string Employee::lname() const { return m_lname;}
void Employee::setLname(const string &lname)
{
   int sz=lname.size();
   sz=(sz<20? sz: 19);
   lname.copy(m_lname,sz);
   m_lname[sz]='\0';
}
string Employee::email() const { return m_email; }
void Employee::setEmail(const string &email)
{
   int sz=email.size();
   sz=(sz<20? sz: 19);
   email.copy(m_email,sz);
   m_email[sz]='\0';
}
Employee::salary() const { return m_salary;}
void Employee::setSalary(double salary)
   { m_salary = salary;}
Employee::Employee(int eno, string fn, string ln,
   string mail, double sal)
{
   setEmpno(eno);
   setFname(fn);
   setLname(ln);
   setEmail(mail);
   setSalary(sal);
}

File: main.cpp

#include <iostream>
#include <iomanip>
#include <fstream>
#include "employee.h"
using namespace std;
const string FILENAME="emp.dat";
void print_table();
bool isExists(int);
void create(Employee);
void create(Employee emp)
{
   if(isExists(emp.empno())==true){
      cout<<"Cannot create! Record with Employee No #"
         <<emp.empno()<<" already exists."<<endl;
      return;
   }
   ofstream outfile(FILENAME, ios::app|ios::binary);
   if(!outfile){
      cout<<"Error opening file!";
      exit(1);
   }
   outfile.write(reinterpret_cast<const char *>
      (&emp),sizeof(Employee));
   outfile.close();
}
bool isExists(int eno)
{
   bool exists=false;
   ifstream infile(FILENAME, ios::in|ios::binary);
   while(!infile.eof()){
      Employee ee;
      infile.read(reinterpret_cast<char *>
      (&ee),sizeof(Employee));
      if(ee.empno()==eno) {exists=true; break;}
   }
   infile.close();
   return exists;
}
void print_table(){
   cout << left
      << setw(10) << setfill('-') << left << '+'
      << setw(21) << setfill('-') << left << '+'
      << setw(21) << setfill('-') << left << '+'
      << setw(21) << setfill('-') << left << '+'
      << setw(21) << setfill('-') << '+' << '+'
      << endl;
   cout << setfill(' ') << '|' << left
      << setw(9) << "Emp No." << setfill(' ')
      << '|' << setw(20) << "First Name" << setfill(' ')
      << '|' << setw(20) << "Last Name" << setfill(' ')
      << '|' << setw(20) << "Email" << setfill(' ')
      << '|' << right<< setw(20) << "Balance" << '|'
      << endl;
   cout << left << setw(10) << setfill('-') << left <<
      << setw(21) << setfill('-') << left << '+'
      << setw(21) << setfill('-') << left << '+'
      << setw(21) << setfill('-') << left << '+'
      << setw(21) << setfill('-') << '+' << '+' << endl;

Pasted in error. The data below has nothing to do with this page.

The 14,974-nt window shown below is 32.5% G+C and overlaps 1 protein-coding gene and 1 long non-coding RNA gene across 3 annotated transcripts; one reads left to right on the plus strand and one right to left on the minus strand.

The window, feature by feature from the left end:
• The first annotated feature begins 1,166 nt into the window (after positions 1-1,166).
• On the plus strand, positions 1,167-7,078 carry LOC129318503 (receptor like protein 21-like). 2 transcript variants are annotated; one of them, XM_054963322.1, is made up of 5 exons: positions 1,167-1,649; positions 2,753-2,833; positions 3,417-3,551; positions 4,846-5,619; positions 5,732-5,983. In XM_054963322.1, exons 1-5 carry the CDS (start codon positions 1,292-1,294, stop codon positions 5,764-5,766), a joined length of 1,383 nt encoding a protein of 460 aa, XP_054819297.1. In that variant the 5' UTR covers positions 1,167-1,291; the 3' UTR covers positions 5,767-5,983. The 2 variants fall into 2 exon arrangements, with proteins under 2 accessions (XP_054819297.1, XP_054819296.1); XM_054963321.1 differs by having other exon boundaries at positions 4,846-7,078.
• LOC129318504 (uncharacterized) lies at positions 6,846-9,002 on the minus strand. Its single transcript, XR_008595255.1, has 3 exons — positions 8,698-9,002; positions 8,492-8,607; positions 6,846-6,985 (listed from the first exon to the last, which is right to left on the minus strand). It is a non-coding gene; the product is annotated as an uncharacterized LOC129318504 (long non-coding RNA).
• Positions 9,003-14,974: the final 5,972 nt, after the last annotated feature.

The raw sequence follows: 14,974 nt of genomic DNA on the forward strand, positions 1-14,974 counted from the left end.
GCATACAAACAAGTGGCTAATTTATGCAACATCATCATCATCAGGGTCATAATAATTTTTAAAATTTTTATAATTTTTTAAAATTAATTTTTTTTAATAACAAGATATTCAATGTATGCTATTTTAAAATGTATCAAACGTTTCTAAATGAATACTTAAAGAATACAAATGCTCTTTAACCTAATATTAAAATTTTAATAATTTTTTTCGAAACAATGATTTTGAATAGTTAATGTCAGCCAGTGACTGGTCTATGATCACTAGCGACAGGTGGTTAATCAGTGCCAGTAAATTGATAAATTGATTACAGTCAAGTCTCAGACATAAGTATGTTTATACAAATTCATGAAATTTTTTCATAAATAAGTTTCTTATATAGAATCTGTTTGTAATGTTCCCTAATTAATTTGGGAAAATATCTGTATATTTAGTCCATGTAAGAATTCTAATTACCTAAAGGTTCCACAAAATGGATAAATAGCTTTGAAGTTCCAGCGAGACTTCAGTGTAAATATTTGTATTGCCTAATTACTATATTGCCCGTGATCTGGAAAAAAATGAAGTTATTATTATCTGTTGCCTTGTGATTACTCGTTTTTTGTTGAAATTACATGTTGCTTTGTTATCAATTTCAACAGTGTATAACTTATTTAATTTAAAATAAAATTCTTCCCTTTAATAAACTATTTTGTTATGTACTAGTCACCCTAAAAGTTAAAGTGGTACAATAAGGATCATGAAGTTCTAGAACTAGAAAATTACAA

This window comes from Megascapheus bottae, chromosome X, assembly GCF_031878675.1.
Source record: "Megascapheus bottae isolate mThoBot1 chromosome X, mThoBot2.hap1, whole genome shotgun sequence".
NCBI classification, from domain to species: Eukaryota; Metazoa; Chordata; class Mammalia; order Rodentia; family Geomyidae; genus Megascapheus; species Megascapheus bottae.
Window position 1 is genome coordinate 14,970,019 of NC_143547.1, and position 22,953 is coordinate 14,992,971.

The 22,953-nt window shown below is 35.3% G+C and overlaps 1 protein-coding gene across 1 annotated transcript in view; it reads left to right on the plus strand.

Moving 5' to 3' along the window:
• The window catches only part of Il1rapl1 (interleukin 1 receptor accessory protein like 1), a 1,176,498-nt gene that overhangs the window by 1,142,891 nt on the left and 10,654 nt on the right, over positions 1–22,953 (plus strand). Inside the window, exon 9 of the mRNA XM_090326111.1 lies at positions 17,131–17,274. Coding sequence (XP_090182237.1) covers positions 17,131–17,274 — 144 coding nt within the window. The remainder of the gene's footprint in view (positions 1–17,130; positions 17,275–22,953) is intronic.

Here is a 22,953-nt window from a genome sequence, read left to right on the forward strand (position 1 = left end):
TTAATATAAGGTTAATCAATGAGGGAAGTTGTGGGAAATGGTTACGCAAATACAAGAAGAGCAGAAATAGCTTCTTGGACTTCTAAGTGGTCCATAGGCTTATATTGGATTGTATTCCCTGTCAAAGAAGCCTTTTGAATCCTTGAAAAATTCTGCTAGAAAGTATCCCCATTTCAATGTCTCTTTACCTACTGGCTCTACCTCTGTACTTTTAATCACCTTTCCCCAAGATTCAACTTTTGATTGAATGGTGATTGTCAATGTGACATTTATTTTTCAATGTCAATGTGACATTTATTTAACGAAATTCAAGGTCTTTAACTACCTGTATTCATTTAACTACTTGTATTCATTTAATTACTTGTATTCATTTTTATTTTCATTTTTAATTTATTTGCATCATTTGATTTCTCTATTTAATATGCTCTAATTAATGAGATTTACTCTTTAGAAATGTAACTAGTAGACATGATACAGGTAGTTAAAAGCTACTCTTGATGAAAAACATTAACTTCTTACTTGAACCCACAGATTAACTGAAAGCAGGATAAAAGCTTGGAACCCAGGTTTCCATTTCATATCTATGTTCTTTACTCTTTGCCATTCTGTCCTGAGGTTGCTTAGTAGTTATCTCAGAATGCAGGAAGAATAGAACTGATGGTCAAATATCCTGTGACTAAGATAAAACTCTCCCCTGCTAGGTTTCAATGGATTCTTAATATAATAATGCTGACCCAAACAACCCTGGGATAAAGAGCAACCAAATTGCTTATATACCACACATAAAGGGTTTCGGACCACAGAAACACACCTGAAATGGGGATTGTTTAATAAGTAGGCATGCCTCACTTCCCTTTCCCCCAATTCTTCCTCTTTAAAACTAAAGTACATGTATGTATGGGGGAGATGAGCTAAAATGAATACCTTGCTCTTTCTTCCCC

Employee record;
   ifstream infile(FILENAME, ios::in|ios::binary);
   infile.read(reinterpret_cast<char *>
      (&record),sizeof(Employee));
   while(!infile.eof()){
      cout << setfill(' ') << '|' << left
         << setw(9) << record.empno()
         << setfill(' ') << '|' << setw(20) << record.fname()
         << setfill(' ') << '|' << setw(20) << record.lname()
         << setfill(' ') << '|' << setw(20) << record.email()
         << setfill(' ') << '|' << right << setw(20)
         << record.salary() << '|' << endl;
      infile.read(reinterpret_cast<char *>
         (&record),sizeof(Employee));
   }
   infile.close();
   cout << left << setw(10) << setfill('-') << left << '+'
         << setw(21) << setfill('-') << left << '+'
         << setw(21) << setfill('-') << left << '+'
         << setw(21) << setfill('-') << left << '+'
         << setw(21) << setfill('-') << '+' << '+' << endl;
}
int main(void)
{
   ofstream outfile(FILENAME, ios::out|ios::binary);
   if(!outfile){
      cout<<"Error opening file!";
      exit(1);
   }
   outfile.close();
   int empno;
   string fname, lname, email;
   double sal;
   while(true){
      cout<<"\nEnter Employee no.(0 to exit)#";
      cin>>empno;
      if(empno==0) break;
      if(isExists(empno)) {
         cout<<"Employee number exists.
         Please enter different number."<<endl;
         continue;
      }
      cout<<"\nEnter first name, last name, email, salary\n# ";
      cin>>setw(19)>>fname;
      cin>>setw(19)>>lname;
      cin>>setw(19)>>email;
      cin>>sal;
      Employee emp(empno,fname,lname,email,sal);
      create(emp);
      print_table();
   }
   return 0;
}

Output

Results of running main.cpp
Figure 1: Results of running main.cpp

Conclusion

The key to file processing using standard C++ API is through the ifstream and ofstream objects, which inherit the quality of the istream and ostream classes. A fstream object is more flexible and can be used to open a file in both read and write mode at the same time. The put operations (tellp, seekp) are used for writing, and the get operations (tellg, seekg) are used for reading data item from the file.



About the Author

Manoj Debnath

manosolireap@outlook.com